What Jesus says to this Samaritan contains a great lesson for us all: “your faith has made you well.”

It is clear that Jesus is not referring to his healing from leprosy. That had already happened before he decided to return and express his thankfulness and faithfulness.

It is his faithfulness expressed through his great gratitude that makes him really well. It makes him well because it brings him closer to God’s very nature. As Paul points out, God is faithful by nature, so when we are truly faithful we show forth His image in our lives.

Fr. Carlos Expósito, Rector


"Queen Elizabeth's Anglican Faithfulness"
The Rt. Rev. Rowan Williams

This Sunday and Beyond - October 2, 2022
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A great deal has by now been written about Queen Elizabeth, and ample tribute has been paid to her stature. It has been intriguing to see how commentators have tiptoed around the question of her personal faith: everyone who has given this more than a second’s thought recognizes that her Christian commitment was deeply part of her, but it has been obvious that, for many, this is something impenetrably strange, almost exotic.

And in a way you can see their problem. Her Anglican faith — like that of her father and grandfather — was redolent of a lost world in which weekly Matins, fervent but infrequent Communion, very private prayer, and unquestioning honesty and uprightness went together. John Betjeman’s poem on the death of King George V described his mourners as “Old men who never cheated, never doubted, / Communicated monthly”; something of this lived on in the queen. That deep, unshowy piety, nourished by the prayer book and the King James Bible, seems very remote in an Anglican world like ours. Even the most dedicated supporter of the prayer book will have grown up in a cultural climate where none of this could be taken for granted as it once had been.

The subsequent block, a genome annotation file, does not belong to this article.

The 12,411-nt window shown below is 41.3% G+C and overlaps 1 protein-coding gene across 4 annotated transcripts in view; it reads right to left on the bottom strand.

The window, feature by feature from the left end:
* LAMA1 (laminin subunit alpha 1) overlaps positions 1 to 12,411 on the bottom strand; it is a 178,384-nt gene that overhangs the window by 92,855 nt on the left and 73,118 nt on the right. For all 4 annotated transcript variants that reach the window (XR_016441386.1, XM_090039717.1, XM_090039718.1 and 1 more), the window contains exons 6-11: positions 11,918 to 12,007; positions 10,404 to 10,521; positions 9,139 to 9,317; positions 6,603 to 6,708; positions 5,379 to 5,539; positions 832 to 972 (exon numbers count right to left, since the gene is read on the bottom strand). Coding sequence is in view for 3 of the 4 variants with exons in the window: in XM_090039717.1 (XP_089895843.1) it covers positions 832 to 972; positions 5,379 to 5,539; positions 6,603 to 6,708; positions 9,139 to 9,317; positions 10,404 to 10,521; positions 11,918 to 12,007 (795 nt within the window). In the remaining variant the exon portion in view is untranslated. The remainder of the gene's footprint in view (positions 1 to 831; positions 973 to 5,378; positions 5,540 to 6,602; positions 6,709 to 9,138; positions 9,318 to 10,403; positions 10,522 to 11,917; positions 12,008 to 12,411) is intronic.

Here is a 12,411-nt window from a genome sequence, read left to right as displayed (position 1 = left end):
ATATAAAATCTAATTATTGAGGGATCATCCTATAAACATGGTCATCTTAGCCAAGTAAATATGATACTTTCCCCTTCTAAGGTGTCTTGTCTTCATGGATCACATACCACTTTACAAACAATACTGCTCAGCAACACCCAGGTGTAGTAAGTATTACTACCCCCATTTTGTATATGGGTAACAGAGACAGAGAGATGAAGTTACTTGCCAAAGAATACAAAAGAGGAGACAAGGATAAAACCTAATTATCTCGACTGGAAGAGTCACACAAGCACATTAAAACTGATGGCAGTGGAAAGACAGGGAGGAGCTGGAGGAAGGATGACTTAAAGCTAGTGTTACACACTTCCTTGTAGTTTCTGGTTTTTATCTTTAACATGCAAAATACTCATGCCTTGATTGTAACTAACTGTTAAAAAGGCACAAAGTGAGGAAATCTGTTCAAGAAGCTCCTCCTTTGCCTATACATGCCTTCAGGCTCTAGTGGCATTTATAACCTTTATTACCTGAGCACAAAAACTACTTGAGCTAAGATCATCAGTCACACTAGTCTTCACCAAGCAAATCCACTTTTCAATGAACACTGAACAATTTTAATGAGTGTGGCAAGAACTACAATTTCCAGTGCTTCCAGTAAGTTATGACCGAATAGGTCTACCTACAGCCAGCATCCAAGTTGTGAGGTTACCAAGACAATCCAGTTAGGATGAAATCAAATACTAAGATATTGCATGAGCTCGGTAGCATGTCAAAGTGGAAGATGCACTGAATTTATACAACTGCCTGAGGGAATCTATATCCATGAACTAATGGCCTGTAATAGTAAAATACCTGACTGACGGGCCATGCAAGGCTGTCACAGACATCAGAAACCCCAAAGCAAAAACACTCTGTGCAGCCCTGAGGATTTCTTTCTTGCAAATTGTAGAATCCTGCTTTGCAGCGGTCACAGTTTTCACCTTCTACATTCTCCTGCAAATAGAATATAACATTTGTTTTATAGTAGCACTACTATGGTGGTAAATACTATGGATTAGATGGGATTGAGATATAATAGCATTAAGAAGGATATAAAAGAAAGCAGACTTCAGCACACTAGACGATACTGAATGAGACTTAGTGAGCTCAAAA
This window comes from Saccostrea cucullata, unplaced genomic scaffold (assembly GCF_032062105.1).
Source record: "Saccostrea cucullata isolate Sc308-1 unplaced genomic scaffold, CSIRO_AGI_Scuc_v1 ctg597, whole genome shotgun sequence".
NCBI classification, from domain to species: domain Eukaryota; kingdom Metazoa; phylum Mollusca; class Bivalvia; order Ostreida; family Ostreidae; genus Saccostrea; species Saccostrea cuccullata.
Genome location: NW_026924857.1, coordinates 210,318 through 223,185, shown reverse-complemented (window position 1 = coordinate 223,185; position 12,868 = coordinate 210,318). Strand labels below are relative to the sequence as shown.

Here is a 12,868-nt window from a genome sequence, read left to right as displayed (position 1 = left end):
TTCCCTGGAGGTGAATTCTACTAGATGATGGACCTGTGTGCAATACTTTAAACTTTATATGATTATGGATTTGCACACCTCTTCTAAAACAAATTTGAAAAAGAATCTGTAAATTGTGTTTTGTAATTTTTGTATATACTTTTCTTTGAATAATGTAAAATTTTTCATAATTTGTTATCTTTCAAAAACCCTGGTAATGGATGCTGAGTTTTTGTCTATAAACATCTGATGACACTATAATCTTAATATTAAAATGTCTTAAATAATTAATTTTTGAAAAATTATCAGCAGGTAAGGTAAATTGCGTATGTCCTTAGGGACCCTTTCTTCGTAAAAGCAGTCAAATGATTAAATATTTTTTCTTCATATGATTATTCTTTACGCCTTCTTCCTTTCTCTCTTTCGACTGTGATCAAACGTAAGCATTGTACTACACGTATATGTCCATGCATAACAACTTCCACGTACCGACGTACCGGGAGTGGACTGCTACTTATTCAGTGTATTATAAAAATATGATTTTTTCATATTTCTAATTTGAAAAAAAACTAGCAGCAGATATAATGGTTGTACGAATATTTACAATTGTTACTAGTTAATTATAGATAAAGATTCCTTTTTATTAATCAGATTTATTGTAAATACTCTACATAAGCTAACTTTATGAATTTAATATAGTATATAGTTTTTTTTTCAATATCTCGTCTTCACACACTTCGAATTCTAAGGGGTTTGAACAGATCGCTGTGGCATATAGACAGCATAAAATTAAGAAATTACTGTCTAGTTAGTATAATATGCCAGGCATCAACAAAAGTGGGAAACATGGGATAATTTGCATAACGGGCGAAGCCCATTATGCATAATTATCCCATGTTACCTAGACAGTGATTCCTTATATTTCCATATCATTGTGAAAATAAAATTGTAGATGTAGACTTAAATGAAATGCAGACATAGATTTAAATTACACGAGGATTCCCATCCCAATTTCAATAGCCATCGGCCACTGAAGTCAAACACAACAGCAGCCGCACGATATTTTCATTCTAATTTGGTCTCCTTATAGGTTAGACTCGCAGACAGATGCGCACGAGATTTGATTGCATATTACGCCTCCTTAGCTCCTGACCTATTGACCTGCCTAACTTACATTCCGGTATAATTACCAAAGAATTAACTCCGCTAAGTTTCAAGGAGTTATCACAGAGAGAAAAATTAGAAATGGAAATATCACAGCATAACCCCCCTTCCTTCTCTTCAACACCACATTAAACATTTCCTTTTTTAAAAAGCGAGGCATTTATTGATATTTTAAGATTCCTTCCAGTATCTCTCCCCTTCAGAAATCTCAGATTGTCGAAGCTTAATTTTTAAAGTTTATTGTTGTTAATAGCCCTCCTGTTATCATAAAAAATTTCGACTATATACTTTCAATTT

But it would be a crass mistake to think that it produced an inflexible conservatism, let alone moralism. The depth of this subdued devotion seems to have allowed the queen — as it had allowed some of Betjeman’s “old men” — to adapt with stoical courage to new circumstances, to look with charity if not always approval at new styles of behavior, even to think new thoughts where necessary. The queen proved adaptable, self-critical, tolerant, and unfazed through a near-century of colossal upheaval. Her patent conviction that her role was a matter of divine vocation and that her anointing was a promise of grace and divine faithfulness allowed her to be strong enough to grow and change.